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Diagnosing Spinal Stenosis

Medical history‚ the patient tells the doctor details about symptoms and about any injury, condition, or general health problem that might be causing the symptoms.

Physical examination‚ the doctor (1) examines the patient to determine the extent of limitation of movement, (2) checks for pain or symptoms when the patient hyperextends the spine (bends backwards), and (3) checks for normal neurologic function (for instance, sensation, muscle strength, and reflexes) in the arms and legs.

X ray‚ an x-ray beam is passed through the back to produce a two-dimensional picture. An x-ray may be done before other tests to look for signs of an injury, tumor, or inherited problem. This test can show the structure of the vertebrae and the outlines of joints, and can detect calcification.

MRI (magnetic resonance imaging)‚ energy from a powerful magnet (rather than x- rays) produces signals that are detected by a scanner and analyzed by computer. This produces a series of cross-sectional images ("slices") and/or a three-dimensional view of parts of the back. An MRI is particularly sensitive for detecting damage or disease of soft tissues, such as the disks between vertebrae or ligaments. It shows the spinal cord, nerve roots, and surrounding spaces, as well as enlargement, degeneration, or tumors.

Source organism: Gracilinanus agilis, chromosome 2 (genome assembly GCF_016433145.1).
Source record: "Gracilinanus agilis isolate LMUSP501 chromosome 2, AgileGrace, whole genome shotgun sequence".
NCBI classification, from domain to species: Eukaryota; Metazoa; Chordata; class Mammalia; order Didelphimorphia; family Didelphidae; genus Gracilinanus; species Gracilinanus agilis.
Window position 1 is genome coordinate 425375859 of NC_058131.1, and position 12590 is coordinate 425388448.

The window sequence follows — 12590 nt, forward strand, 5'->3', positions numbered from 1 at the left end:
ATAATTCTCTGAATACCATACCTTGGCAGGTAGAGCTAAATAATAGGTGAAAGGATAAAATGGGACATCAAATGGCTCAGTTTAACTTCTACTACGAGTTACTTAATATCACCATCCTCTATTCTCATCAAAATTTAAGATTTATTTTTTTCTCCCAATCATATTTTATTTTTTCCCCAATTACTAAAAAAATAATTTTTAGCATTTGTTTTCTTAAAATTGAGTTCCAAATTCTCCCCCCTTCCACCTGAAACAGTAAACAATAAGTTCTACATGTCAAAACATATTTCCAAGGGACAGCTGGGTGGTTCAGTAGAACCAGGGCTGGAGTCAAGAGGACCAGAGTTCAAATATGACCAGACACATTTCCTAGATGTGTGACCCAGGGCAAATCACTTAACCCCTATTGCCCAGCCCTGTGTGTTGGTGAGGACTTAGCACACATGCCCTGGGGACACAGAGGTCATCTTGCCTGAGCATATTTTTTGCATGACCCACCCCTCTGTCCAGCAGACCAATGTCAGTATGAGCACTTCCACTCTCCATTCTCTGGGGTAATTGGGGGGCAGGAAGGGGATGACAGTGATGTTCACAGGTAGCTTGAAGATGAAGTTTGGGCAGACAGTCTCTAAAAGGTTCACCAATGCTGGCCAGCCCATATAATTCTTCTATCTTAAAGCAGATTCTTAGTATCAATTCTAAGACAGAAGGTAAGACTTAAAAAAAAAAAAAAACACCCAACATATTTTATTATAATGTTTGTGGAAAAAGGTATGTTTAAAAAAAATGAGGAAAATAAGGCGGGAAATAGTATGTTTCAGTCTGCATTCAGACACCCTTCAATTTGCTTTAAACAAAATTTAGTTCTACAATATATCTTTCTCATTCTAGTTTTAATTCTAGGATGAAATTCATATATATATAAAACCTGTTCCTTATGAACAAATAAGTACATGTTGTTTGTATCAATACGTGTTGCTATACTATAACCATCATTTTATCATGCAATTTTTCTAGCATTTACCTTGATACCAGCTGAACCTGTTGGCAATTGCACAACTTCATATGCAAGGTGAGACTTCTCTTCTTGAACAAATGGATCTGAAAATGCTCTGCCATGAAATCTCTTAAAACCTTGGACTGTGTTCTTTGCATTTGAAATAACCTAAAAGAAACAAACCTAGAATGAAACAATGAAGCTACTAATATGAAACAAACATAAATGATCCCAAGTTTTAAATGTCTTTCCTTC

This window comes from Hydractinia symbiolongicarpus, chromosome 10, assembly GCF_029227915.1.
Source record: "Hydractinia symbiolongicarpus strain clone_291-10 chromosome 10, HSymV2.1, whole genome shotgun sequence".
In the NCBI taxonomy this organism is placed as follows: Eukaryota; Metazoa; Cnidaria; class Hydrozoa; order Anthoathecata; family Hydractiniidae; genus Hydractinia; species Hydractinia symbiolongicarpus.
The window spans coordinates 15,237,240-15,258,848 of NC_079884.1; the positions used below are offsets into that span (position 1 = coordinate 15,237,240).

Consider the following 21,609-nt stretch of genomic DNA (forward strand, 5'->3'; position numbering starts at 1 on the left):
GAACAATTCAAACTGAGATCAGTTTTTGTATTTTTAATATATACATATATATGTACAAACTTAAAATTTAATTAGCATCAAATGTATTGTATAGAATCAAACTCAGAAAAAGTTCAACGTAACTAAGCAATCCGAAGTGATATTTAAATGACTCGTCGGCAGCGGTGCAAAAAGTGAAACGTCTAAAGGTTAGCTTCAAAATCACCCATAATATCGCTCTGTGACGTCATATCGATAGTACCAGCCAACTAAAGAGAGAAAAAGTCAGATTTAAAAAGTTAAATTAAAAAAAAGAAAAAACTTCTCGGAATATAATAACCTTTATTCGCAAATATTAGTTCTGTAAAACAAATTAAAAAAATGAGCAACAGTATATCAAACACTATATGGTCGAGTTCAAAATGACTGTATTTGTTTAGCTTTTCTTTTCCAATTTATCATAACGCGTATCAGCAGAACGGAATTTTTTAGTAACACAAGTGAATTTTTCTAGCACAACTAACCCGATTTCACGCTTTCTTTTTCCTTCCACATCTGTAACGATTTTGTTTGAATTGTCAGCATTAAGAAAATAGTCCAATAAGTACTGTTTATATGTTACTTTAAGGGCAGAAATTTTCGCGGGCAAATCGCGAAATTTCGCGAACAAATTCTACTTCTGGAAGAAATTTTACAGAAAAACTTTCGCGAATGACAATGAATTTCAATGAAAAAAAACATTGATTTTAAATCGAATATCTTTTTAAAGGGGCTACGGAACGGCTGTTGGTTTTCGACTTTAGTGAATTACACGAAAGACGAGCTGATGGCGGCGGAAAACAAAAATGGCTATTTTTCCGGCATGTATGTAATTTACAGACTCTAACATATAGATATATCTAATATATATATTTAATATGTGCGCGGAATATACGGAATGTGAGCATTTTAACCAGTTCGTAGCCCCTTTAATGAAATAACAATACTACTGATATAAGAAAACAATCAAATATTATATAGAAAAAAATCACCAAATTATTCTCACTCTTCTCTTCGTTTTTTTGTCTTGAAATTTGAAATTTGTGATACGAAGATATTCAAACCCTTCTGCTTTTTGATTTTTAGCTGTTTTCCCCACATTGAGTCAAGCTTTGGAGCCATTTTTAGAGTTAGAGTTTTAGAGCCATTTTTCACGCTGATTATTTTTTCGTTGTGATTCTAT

Computerized axial tomography (CAT)‚ x-rays are passed through the back at different angles, detected by a scanner, and analyzed by a computer. This produces a series of cross-sectional images and/or three-dimensional views of the parts of the back. The scan shows the shape and size of the spinal canal, its contents, and structures surrounding it.

Myelogram, a liquid dye that x-rays cannot penetrate is injected into the spinal column. The dye circulates around the spinal cord and spinal nerves, which appear as white objects against bone on an x-ray film. A myelogram can show pressure on the spinal cord or nerves from herniated disks, bone spurs, or tumors.

Bone scan‚ an injected radioactive material attaches itself to bone, especially in areas where bone is actively breaking down or being formed. The test can detect fractures, tumors, infections, and arthritis, but may not tell one disorder from another. Therefore, a bone scan is usually performed along with other tests.